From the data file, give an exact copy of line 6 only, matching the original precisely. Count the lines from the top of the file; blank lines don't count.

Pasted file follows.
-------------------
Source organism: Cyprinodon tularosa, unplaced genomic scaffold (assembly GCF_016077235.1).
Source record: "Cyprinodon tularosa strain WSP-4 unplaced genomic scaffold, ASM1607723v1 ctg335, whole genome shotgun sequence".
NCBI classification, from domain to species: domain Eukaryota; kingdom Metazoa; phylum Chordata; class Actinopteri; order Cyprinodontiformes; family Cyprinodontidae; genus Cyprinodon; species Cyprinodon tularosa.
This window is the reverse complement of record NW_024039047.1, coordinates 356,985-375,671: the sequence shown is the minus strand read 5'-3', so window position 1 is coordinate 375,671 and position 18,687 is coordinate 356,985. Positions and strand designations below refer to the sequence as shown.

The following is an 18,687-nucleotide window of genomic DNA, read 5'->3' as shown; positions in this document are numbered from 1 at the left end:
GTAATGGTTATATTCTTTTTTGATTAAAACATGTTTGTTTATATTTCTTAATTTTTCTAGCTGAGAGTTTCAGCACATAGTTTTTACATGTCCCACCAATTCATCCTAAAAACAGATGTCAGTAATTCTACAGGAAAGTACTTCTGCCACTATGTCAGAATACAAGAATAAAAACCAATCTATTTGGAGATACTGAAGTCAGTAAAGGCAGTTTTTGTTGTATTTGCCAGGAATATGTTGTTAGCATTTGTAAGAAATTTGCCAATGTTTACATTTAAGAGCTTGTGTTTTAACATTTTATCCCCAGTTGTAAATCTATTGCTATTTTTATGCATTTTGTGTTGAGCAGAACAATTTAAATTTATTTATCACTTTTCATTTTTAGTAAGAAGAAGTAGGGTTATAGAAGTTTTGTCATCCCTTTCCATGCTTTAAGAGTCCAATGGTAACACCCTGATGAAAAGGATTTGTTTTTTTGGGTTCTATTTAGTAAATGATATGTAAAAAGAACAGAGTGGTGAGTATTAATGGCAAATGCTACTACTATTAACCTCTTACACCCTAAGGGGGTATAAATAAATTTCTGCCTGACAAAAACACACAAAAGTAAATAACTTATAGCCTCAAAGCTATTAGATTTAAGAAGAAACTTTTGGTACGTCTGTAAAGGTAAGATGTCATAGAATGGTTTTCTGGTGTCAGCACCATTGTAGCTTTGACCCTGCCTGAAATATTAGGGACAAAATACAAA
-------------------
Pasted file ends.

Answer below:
GTAATGGTTATATTCTTTTTTGATTAAAACATGTTTGTTTATATTTCTTAATTTTTCTAGCTGAGAGTTTCAGCACATAGTTTTTACATGTCCCACCAATTCATCCTAAAAACAGATGTCAGTAATTCTACAGGAAAGTACTTCTGCCACTATGTCAGAATACAAGAATAAAAACCAATCTATTTGGAGATACTGAAGTCAGTAAAGGCAGTTTTTGTTGTATTTGCCAGGAATATGTTGTTAGCATTTGTAAGAAATTTGCCAATGTTTACATTTAAGAGCTTGTGTTTTAACATTTTATCCCCAGTTGTAAATCTATTGCTATTTTTATGCATTTTGTGTTGAGCAGAACAATTTAAATTTATTTATCACTTTTCATTTTTAGTAAGAAGAAGTAGGGTTATAGAAGTTTTGTCATCCCTTTCCATGCTTTAAGAGTCCAATGGTAACACCCTGATGAAAAGGATTTGTTTTTTTGGGTTCTATTTAGTAAATGATATGTAAAAAGAACAGAGTGGTGAGTATTAATGGCAAATGCTACTACTATTAACCTCTTACACCCTAAGGGGGTATAAATAAATTTCTGCCTGACAAAAACACACAAAAGTAAATAACTTATAGCCTCAAAGCTATTAGATTTAAGAAGAAACTTTTGGTACGTCTGTAAAGGTAAGATGTCATAGAATGGTTTTCTGGTGTCAGCACCATTGTAGCTTTGACCCTGCCTGAAATATTAGGGACAAAATACAAA